Protecting nature without removing people

African countries are seeking to set ambitious goals for nature protection and conservation in the wake of COP15 on biodiversity scheduled for December in Montreal. However, experts and human rights defenders have warned against increasing the number of environmental protection efforts to the detriment of populations already occupying the territory.

More than 2,000 representatives of governments, local populations and non-governmental organizations (NGOs) from Africa have gathered in Rwanda’s capital Kigali until Saturday for the first Pan-African Congress on Biodiversity.

“Protected areas are essential to the survival of the planet,” said Bruno Oberle, director-general of the International Union for Conservation of Nature (IUCN), which hosts the African Protected Areas Congress (APAC). According to a report by the United Nations Development Programme, Africa is home to a quarter of the world’s biodiversity.

One of the objectives of the international community is to increase the number of protected areas and their surface area. A broad coalition of countries voted in June to protect at least 30% of the planet’s land and oceans by 2030; Proposals that will be debated during COP15 in Montreal.

“The area of ​​protected areas in Africa is shrinking,” said Joel Aouhidia Korahire, director of coordination of international conventions at Burkina Faso’s environment ministry. This researcher also defended a doctoral thesis on a protected area in his country of birth.

He fears that the current increase in climate refugees will damage the integrity of the protected areas and the protection of biodiversity: “The protected areas are among the best agricultural lands and more and more groups that we cannot control the movement of want to use it. . »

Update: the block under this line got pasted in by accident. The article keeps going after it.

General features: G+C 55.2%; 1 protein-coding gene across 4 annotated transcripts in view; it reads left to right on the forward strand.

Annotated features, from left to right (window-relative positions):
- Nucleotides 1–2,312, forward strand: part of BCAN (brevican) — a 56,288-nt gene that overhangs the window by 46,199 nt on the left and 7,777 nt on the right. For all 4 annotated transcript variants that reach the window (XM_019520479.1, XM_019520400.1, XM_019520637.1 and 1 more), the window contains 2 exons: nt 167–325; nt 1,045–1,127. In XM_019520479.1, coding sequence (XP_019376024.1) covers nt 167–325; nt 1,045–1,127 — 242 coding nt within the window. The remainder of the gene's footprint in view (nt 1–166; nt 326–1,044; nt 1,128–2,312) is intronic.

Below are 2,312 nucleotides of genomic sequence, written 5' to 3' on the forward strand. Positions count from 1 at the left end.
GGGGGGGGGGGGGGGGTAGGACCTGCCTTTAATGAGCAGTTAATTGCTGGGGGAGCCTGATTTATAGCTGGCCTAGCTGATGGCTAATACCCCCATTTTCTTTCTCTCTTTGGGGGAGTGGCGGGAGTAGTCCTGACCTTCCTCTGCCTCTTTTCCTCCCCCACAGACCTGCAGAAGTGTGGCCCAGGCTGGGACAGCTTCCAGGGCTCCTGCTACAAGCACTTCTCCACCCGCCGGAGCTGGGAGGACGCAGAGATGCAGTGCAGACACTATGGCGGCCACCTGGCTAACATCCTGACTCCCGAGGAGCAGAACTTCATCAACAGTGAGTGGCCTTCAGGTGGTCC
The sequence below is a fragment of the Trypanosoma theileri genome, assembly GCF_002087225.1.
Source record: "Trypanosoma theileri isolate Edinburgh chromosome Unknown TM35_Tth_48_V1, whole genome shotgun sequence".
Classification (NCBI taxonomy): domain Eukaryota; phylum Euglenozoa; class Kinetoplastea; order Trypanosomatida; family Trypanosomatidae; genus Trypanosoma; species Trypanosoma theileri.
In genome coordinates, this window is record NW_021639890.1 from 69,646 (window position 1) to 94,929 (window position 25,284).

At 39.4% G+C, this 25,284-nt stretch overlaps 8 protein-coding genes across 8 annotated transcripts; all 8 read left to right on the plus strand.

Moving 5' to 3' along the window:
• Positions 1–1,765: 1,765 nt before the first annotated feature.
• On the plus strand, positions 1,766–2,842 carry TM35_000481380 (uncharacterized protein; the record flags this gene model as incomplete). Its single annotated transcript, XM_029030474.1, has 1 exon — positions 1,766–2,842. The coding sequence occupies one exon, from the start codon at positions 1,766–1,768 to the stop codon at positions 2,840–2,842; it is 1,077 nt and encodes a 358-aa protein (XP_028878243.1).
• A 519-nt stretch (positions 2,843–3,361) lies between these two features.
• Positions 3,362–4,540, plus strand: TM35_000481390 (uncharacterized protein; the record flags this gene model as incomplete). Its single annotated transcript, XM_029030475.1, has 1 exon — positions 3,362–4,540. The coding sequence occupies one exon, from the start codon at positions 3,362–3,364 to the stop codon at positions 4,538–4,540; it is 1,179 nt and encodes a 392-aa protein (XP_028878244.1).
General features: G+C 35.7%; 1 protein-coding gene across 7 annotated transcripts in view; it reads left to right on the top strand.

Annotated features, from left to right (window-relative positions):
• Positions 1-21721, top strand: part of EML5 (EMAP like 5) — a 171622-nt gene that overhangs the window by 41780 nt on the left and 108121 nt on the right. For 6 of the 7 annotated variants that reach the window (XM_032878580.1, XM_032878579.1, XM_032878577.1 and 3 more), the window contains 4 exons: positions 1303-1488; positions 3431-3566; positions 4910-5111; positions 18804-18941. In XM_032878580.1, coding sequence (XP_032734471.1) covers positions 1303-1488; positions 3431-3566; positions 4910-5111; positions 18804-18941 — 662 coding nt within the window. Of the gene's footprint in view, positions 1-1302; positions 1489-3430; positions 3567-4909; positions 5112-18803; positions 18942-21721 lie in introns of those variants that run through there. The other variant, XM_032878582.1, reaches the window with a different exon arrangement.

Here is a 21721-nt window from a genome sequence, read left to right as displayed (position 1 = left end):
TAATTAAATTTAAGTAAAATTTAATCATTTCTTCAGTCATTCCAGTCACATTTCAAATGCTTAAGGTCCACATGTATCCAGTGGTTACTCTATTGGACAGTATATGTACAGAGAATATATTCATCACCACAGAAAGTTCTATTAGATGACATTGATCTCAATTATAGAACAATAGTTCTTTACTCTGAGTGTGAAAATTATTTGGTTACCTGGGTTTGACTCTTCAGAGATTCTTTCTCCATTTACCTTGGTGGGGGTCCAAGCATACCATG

“Green Colonialism”

In Africa and elsewhere, the legitimate objective of protecting the biodiversity of certain areas creates conflict with those who occupy the area, recalls Joel Awhidiya Korahire. Some authors even speak of “green colonialism”, since it is often international NGOs that, with the support of governments, take all means to fulfill their environmental objectives without taking into account the population.

Many examples have been identified on the continent. Most recently, in June, the Tanzanian government’s attempt to evict 10,000 Maasai – semi-nomadic pastoralists present in Kenya and Tanzania – from the UNESCO World Heritage-listed Ngorongoro Crater region resulted in violent clashes that killed a policeman and wounded at least ten others in gunfire on the Maasai side. . Evacuation must specifically allow the construction of private reserves and tourist complexes.

“Respect for human rights is the cornerstone of environmental initiatives,” said Colette Lelievre, campaign manager at Amnesty International Canada Francophone.

He explains that the rights of indigenous peoples around the world, “both in Canada and in Africa”, are guaranteed by international charters, but “too often” justice systems prove to be “failed”.

Ancestral know-how

According to Joel Awhidiya Korahire, most people who live around and depend on Africa’s protected areas do not pose a “significant risk”. Rather, he lamented the threats these people face and the “inadequate” laws to protect them.

The researcher also criticizes the economic context that leads some populations to illegal activities harmful to the environment: “When people realize that outsiders want to protect their territory, when they see people coming on safari, they understand the value of wildlife, and it can be hunted. Poachers, as well as some people mistaken for poachers, are often violently controlled.

It is in this context that the IUCN Congress for the first time brought together such a large number of NGOs and members of local communities to respect their rights and their knowledge. The ACPA statement said, “Indigenous people are the first conservationists.

“When you involve people in the management of protected areas, they apply their knowledge that has been passed down from generation to generation,” concludes Joel Aohidiya Korahire. He remains optimistic, hailing the rise of “participatory management” with the continent’s communities.

With Agence France-Presse

Can we talk about the “indigenous people” of Africa?

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